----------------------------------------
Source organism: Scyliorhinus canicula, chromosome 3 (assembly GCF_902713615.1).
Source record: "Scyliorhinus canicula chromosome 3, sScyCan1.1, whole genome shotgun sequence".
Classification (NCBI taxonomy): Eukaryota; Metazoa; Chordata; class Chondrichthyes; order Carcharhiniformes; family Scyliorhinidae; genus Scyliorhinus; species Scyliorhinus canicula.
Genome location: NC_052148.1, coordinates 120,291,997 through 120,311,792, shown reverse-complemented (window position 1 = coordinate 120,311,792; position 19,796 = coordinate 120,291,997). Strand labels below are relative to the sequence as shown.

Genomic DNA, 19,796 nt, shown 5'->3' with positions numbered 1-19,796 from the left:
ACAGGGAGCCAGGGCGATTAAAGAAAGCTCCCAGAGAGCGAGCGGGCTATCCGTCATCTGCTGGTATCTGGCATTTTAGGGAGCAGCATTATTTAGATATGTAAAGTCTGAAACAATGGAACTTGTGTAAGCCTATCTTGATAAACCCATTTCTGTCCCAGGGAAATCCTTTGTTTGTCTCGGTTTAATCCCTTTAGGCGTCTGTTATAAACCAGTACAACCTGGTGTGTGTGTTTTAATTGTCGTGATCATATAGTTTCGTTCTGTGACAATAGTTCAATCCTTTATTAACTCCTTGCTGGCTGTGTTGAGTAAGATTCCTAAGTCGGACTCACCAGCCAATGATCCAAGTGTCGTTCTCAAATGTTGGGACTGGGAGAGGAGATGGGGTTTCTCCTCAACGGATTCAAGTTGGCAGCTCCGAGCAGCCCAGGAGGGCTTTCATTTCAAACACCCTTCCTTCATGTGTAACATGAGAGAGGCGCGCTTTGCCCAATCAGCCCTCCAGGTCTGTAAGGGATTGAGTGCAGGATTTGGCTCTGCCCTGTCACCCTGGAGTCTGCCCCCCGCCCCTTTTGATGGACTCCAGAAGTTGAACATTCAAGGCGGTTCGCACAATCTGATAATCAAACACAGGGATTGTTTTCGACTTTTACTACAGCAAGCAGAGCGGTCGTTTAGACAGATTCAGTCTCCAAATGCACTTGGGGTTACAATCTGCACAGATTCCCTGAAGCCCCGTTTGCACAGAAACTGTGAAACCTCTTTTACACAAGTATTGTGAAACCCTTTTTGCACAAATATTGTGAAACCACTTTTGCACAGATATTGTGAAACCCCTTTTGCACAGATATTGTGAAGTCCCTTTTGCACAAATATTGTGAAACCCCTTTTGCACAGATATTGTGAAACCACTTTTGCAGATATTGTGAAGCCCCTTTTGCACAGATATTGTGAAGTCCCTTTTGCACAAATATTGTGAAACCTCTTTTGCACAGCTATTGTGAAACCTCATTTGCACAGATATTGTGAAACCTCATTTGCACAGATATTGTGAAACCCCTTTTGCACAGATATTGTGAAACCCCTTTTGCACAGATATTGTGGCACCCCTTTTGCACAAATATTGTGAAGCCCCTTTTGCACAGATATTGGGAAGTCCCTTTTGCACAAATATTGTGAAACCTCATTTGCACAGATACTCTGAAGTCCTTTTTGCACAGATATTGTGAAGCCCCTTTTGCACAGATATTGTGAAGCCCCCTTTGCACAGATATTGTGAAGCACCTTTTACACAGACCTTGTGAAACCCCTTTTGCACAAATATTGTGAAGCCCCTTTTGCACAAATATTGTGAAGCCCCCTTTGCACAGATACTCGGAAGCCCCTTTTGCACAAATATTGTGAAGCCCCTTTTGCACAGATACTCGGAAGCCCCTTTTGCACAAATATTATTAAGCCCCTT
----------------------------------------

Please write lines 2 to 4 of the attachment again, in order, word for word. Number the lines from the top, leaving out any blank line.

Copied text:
Source record: "Scyliorhinus canicula chromosome 3, sScyCan1.1, whole genome shotgun sequence".
Classification (NCBI taxonomy): Eukaryota; Metazoa; Chordata; class Chondrichthyes; order Carcharhiniformes; family Scyliorhinidae; genus Scyliorhinus; species Scyliorhinus canicula.
Genome location: NC_052148.1, coordinates 120,291,997 through 120,311,792, shown reverse-complemented (window position 1 = coordinate 120,311,792; position 19,796 = coordinate 120,291,997). Strand labels below are relative to the sequence as shown.